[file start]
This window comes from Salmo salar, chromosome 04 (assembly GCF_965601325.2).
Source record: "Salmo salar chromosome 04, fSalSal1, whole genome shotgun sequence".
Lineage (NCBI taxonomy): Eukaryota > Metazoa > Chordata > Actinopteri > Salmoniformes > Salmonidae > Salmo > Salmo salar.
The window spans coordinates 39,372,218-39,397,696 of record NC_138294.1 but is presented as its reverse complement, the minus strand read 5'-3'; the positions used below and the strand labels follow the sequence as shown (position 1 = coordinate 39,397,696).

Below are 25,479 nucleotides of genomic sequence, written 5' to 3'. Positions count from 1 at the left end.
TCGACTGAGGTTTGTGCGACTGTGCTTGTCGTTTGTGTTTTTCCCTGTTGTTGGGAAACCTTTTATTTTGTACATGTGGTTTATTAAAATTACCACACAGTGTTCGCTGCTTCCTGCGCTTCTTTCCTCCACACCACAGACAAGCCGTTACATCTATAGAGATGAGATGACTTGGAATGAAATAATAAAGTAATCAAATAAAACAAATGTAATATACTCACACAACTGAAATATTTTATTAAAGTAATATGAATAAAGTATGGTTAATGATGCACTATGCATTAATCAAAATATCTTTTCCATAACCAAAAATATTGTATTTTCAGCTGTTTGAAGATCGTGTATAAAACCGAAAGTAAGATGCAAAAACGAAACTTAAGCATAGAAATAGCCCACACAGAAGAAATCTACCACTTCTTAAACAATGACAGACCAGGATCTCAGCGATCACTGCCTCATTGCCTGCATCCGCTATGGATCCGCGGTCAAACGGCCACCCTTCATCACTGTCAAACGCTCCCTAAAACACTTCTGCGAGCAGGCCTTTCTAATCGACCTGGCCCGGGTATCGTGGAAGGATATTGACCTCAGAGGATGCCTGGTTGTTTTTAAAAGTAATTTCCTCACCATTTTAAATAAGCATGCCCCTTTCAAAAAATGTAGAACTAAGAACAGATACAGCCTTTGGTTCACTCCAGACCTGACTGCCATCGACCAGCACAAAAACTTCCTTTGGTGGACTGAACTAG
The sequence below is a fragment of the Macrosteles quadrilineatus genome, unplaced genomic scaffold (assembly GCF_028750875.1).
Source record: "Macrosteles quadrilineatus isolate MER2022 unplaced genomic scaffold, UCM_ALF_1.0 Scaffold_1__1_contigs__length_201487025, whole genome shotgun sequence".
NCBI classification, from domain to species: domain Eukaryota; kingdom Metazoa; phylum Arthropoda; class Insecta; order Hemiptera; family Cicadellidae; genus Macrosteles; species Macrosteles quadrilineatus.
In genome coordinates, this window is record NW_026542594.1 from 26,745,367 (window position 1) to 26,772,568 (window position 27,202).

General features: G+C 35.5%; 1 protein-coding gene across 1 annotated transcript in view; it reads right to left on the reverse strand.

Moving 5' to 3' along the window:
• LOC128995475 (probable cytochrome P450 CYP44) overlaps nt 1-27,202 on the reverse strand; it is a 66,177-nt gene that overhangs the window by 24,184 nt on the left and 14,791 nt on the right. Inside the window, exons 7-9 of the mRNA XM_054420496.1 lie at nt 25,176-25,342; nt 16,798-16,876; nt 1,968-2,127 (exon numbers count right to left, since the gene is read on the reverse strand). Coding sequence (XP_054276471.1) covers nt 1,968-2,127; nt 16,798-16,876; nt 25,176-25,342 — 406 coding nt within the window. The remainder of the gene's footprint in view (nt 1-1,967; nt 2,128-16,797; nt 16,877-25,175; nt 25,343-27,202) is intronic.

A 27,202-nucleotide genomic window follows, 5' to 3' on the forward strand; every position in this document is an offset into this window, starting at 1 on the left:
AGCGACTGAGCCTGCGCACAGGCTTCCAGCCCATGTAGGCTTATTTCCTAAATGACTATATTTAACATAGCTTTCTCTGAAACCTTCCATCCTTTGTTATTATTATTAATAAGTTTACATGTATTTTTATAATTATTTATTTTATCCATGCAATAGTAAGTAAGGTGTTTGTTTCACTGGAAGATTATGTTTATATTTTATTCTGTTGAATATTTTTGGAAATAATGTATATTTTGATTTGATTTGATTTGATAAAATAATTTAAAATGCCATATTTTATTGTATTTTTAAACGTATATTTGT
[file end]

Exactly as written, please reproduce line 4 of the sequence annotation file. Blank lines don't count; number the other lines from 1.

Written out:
The window spans coordinates 39,372,218-39,397,696 of record NC_138294.1 but is presented as its reverse complement, the minus strand read 5'-3'; the positions used below and the strand labels follow the sequence as shown (position 1 = coordinate 39,397,696).